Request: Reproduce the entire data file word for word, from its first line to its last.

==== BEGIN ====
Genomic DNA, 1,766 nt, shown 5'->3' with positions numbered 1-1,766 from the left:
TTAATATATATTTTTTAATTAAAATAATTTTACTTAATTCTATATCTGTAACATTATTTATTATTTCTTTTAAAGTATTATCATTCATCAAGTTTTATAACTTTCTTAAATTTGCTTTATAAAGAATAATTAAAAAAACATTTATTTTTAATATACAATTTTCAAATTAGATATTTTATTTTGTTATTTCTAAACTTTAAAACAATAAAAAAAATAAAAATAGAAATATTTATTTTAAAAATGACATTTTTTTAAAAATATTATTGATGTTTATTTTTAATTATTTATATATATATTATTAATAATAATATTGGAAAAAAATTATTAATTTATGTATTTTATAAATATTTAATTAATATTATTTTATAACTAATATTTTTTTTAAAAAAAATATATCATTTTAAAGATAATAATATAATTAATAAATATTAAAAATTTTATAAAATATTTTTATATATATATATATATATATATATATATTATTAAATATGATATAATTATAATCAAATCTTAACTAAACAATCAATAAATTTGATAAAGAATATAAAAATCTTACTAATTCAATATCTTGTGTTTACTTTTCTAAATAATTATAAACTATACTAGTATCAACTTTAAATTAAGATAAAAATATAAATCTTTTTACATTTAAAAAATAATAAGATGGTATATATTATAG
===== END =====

Genomic DNA, 1,766 nt, shown 5'->3' with positions numbered 1-1,766 from the left:
TTAATATATATTTTTTAATTAAAATAATTTTACTTAATTCTATATCTGTAACATTATTTATTATTTCTTTTAAAGTATTATCATTCATCAAGTTTTATAACTTTCTTAAATTTGCTTTATAAAGAATAATTAAAAAAACATTTATTTTTAATATACAATTTTCAAATTAGATATTTTATTTTGTTATTTCTAAACTTTAAAACAATAAAAAAAATAAAAATAGAAATATTTATTTTAAAAATGACATTTTTTTAAAAATATTATTGATGTTTATTTTTAATTATTTATATATATATTATTAATAATAATATTGGAAAAAAATTATTAATTTATGTATTTTATAAATATTTAATTAATATTATTTTATAACTAATATTTTTTTTAAAAAAAATATATCATTTTAAAGATAATAATATAATTAATAAATATTAAAAATTTTATAAAATATTTTTATATATATATATATATATATATATATATTATTAAATATGATATAATTATAATCAAATCTTAACTAAACAATCAATAAATTTGATAAAGAATATAAAAATCTTACTAATTCAATATCTTGTGTTTACTTTTCTAAATAATTATAAACTATACTAGTATCAACTTTAAATTAAGATAAAAATATAAATCTTTTTACATTTAAAAAATAATAAGATGGTATATATTATAG